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Women indulge in formal tea party

It’s tea time!

Unplugging Society held its first Hats and Gloves Women’s Tea event Wednesday. About 70 women gathered at the Ohio Union, sporting their formal attire accessorized with head pieces and gloves that extended to their wrists, elbows and shoulders.

Unplugging Society, a discussion-based, women-of-color think-tank, strives to “educate and raise awareness about gender inequality, multicultural issues, higher education,” according to its website.

The tea event celebrated female role models and leaders at Ohio State who would not be daily recognized, said Monique Malone, a second-year in political science and committee chair of the event.

US members nominated four women who had inspiring achievements and for “who they are as people,” Malone said.

Those nominated were Judy Tzu-Chun Wu, associate professor in arts and humanities, Lisa Hinkelman, executive director of OSU’s Interprofessional Commission of Ohio, Deborah Cunningham, program coordinator in the Center of Student Leadership and Service Management and Wendy Winger, program manager in human ecology and OSU’s Campus Suicide Prevention Program.

Leslie Shimizu, a fourth-year in Japanese and English and US historian, began the event presenting one of US’s bigger initiatives, re-writing women into OSU history books. Hors d’oeuvres and refreshments, including tea, were available to attendees.

She talked about female OSU alumni who fought for a role in student government starting in 1908, fought for more housing than just Oxley Hall, initially the only women’s dorm, and fought for building a women’s student union, Pomerene Hall.

Honorees were awarded with a bouquet of pink roses and trophy. A video of interviews with the four recipients played for guests.

Cunningham has worked at OSU for 10 years in the student union and helped obtain a donation for the Davis Interfaith Room at the Union.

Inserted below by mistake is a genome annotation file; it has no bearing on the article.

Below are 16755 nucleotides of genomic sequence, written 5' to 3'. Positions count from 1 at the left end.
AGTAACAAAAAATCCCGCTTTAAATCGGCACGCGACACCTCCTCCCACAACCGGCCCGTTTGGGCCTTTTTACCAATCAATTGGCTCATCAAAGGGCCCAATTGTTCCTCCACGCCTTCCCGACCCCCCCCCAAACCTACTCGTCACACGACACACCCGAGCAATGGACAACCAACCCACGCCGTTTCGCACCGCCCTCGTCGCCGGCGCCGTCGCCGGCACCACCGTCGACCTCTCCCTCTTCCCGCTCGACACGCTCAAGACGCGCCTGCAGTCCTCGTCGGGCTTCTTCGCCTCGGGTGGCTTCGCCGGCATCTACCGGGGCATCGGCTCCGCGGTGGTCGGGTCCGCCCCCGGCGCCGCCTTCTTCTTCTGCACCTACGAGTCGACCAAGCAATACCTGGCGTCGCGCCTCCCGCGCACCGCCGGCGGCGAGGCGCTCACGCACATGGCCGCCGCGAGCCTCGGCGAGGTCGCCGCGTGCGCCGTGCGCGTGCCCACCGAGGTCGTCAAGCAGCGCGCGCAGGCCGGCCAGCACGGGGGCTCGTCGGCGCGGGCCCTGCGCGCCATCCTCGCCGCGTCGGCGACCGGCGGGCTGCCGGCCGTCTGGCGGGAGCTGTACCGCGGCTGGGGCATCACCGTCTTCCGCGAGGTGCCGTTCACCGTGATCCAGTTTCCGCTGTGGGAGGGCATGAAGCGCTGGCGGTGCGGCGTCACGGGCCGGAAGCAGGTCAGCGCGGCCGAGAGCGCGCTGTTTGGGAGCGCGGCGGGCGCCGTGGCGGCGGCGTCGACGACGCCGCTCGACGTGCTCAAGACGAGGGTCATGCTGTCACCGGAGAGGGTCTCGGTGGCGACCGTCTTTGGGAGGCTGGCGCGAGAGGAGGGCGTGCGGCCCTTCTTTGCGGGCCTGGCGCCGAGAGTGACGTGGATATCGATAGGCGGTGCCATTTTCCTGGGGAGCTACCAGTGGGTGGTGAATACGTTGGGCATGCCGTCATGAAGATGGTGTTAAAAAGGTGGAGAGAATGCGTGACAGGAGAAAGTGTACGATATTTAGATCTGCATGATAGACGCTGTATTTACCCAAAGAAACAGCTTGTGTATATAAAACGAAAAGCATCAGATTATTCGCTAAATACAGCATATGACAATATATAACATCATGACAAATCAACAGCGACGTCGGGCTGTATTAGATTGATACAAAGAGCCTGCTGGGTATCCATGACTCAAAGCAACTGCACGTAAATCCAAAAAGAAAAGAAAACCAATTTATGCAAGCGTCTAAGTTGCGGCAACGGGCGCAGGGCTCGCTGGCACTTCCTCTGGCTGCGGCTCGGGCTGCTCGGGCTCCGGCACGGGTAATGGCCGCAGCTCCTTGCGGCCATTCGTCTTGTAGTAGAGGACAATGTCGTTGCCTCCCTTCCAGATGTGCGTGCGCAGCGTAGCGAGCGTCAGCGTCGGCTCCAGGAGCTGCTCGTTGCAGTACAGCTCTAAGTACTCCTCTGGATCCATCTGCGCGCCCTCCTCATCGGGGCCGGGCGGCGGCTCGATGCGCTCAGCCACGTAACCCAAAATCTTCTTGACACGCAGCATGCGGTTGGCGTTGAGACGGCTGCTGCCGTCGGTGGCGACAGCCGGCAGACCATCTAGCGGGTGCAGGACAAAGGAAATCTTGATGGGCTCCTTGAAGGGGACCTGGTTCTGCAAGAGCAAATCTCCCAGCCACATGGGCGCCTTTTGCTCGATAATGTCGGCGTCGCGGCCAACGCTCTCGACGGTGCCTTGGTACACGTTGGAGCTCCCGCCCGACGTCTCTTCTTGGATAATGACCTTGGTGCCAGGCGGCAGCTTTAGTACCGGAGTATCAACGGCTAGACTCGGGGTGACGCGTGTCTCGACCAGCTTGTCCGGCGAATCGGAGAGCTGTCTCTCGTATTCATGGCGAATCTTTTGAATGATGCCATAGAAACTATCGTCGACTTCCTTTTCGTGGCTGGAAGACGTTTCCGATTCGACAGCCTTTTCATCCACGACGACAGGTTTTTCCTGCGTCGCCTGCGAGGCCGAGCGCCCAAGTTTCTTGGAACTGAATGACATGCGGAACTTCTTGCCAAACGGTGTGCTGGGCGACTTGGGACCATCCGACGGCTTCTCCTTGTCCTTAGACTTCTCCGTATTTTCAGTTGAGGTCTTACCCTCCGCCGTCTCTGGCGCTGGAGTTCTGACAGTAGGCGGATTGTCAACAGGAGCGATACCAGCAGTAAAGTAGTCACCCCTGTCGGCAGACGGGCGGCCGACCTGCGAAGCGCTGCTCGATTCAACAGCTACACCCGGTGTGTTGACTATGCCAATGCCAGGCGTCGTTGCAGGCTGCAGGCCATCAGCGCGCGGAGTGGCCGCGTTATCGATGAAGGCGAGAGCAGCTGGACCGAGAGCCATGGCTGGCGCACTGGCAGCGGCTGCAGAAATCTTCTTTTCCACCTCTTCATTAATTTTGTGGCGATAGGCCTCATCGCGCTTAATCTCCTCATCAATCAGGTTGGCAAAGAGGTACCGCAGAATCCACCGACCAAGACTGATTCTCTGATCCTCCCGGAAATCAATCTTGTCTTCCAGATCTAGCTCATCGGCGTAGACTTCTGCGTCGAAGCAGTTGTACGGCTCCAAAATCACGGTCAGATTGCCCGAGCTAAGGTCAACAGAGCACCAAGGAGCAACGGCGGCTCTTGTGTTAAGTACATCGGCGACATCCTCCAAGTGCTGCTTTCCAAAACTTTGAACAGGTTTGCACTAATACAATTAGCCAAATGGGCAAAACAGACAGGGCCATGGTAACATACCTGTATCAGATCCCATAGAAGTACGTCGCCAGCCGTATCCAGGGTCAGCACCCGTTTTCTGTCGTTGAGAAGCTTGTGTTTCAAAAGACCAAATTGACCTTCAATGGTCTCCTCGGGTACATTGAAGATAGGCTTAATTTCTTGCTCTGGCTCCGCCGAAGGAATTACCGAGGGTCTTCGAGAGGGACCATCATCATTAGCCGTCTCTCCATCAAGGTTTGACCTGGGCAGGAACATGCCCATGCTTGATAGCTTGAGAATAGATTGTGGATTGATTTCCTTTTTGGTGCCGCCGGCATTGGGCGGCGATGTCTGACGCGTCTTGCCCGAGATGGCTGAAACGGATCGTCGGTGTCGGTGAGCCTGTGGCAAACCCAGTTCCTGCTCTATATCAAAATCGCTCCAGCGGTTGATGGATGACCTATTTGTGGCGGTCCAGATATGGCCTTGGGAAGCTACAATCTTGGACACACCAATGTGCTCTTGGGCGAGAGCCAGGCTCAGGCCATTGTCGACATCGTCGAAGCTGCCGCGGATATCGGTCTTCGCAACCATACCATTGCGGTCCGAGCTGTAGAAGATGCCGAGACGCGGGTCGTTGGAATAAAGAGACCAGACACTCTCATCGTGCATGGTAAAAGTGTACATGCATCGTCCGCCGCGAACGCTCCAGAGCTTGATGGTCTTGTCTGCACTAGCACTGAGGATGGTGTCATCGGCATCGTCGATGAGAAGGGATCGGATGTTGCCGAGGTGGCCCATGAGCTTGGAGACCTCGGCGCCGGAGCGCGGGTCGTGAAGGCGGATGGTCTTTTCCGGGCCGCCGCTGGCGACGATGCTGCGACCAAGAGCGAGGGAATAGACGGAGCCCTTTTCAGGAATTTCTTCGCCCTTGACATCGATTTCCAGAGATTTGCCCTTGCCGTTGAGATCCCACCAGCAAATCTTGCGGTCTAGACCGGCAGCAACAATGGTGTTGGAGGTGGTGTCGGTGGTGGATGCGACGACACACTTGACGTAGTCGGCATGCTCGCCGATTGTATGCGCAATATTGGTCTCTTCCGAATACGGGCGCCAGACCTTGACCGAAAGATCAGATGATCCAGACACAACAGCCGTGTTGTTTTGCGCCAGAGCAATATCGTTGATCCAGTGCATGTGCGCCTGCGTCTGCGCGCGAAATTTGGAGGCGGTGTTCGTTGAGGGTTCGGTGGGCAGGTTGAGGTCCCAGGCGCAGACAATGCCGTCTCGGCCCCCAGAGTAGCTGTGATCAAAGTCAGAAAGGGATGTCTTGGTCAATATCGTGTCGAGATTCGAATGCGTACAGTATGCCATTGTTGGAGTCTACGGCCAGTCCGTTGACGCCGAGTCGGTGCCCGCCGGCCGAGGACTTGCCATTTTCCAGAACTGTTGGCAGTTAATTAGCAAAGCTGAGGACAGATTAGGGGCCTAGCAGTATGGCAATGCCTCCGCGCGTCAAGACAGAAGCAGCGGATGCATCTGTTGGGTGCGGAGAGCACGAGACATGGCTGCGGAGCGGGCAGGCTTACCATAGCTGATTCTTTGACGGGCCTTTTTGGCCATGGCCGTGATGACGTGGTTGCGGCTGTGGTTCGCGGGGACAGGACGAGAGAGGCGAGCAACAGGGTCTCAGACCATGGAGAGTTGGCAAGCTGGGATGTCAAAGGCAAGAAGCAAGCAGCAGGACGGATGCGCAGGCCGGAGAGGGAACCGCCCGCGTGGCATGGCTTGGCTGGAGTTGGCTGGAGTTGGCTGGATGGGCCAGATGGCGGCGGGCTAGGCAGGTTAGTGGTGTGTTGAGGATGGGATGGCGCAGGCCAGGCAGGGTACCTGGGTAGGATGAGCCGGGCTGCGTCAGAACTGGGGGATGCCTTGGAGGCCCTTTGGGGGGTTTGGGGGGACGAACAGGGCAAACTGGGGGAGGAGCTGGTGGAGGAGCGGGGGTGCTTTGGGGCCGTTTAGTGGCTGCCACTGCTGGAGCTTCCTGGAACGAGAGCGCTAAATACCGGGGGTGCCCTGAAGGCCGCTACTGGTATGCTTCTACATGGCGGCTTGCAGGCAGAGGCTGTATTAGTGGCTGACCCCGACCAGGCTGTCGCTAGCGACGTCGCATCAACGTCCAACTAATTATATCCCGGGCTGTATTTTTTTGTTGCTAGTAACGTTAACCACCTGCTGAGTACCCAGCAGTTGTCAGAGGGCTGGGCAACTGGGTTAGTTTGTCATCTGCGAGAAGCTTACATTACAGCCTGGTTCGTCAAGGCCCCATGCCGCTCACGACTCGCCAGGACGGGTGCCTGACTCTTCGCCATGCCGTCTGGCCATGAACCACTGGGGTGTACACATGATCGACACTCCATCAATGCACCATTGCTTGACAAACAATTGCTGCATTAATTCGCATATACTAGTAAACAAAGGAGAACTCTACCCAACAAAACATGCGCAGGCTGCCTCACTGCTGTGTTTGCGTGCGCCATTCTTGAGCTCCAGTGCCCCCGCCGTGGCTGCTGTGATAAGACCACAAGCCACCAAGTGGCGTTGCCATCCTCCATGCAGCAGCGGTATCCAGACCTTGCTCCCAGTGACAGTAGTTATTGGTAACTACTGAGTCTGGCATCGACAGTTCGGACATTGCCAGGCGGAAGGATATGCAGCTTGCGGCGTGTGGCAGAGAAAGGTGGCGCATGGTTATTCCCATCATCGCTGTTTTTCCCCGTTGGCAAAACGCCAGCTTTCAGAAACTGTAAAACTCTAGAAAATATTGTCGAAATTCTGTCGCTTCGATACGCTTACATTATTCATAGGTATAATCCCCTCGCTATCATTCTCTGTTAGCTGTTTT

Hinkelman is the first generation in her family to receive her master’s and PhD, from OSU in counselor education, which she now teaches classes on at OSU. In 2006, she founded Ruling Our eXperiences (ROX), an organization helping fifth- 10th grade girls conquer adolescent problems.

Winger, an OSU alumna, has taught at the university for three years teaching faculty, staff and students about suicide awareness and intervention methods.

“My job is not terribly depressing because I’m preventing suicide,” she said in the video.

She has personally prevented suicide in saving a man’s life after he showed suicide symptoms. After contacting the man’s family via social media to find where he resided she went to his house in time to prevent him from the act.

Wu has taught at OSU for 14 years. Her passion is advocating social justice, she said, but she specializes in modern United States history regarding race, gender and sex.

Javaune Adams-Gaston, vice president of student life, funded the event. Adams-Gaston gave a brief speech before leaving for another event.

Gaston and Patty Cunningham, graduate student in education and human ecology and founder of US were unexpectedly recognized and awarded with a bouquet and trophy.

US stemmed from Cunningham’s Women in Leadership and Civic Engagement class taught Winter Quarter 2008.

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